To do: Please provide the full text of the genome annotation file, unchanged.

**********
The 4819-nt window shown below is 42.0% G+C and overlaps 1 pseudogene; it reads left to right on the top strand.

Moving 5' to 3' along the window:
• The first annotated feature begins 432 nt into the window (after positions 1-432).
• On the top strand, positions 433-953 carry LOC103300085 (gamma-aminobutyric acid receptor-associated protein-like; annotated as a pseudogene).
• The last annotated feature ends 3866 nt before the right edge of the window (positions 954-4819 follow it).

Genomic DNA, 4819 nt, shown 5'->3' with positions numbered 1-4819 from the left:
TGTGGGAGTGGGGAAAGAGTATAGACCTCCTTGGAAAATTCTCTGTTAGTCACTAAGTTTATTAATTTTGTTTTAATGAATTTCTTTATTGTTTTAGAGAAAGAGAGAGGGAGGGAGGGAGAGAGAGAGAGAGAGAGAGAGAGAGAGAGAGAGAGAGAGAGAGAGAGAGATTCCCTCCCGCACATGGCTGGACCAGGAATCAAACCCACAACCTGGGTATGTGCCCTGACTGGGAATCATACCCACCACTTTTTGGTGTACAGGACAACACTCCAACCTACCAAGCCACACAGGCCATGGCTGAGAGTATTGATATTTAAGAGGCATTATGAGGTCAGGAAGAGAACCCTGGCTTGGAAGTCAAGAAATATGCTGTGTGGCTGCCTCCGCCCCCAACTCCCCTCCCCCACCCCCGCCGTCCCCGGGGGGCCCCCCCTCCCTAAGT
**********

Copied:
The 4819-nt window shown below is 42.0% G+C and overlaps 1 pseudogene; it reads left to right on the top strand.

Moving 5' to 3' along the window:
• The first annotated feature begins 432 nt into the window (after positions 1-432).
• On the top strand, positions 433-953 carry LOC103300085 (gamma-aminobutyric acid receptor-associated protein-like; annotated as a pseudogene).
• The last annotated feature ends 3866 nt before the right edge of the window (positions 954-4819 follow it).

Genomic DNA, 4819 nt, shown 5'->3' with positions numbered 1-4819 from the left:
TGTGGGAGTGGGGAAAGAGTATAGACCTCCTTGGAAAATTCTCTGTTAGTCACTAAGTTTATTAATTTTGTTTTAATGAATTTCTTTATTGTTTTAGAGAAAGAGAGAGGGAGGGAGGGAGAGAGAGAGAGAGAGAGAGAGAGAGAGAGAGAGAGAGAGAGAGAGAGAGATTCCCTCCCGCACATGGCTGGACCAGGAATCAAACCCACAACCTGGGTATGTGCCCTGACTGGGAATCATACCCACCACTTTTTGGTGTACAGGACAACACTCCAACCTACCAAGCCACACAGGCCATGGCTGAGAGTATTGATATTTAAGAGGCATTATGAGGTCAGGAAGAGAACCCTGGCTTGGAAGTCAAGAAATATGCTGTGTGGCTGCCTCCGCCCCCAACTCCCCTCCCCCACCCCCGCCGTCCCCGGGGGGCCCCCCCTCCCTAAGT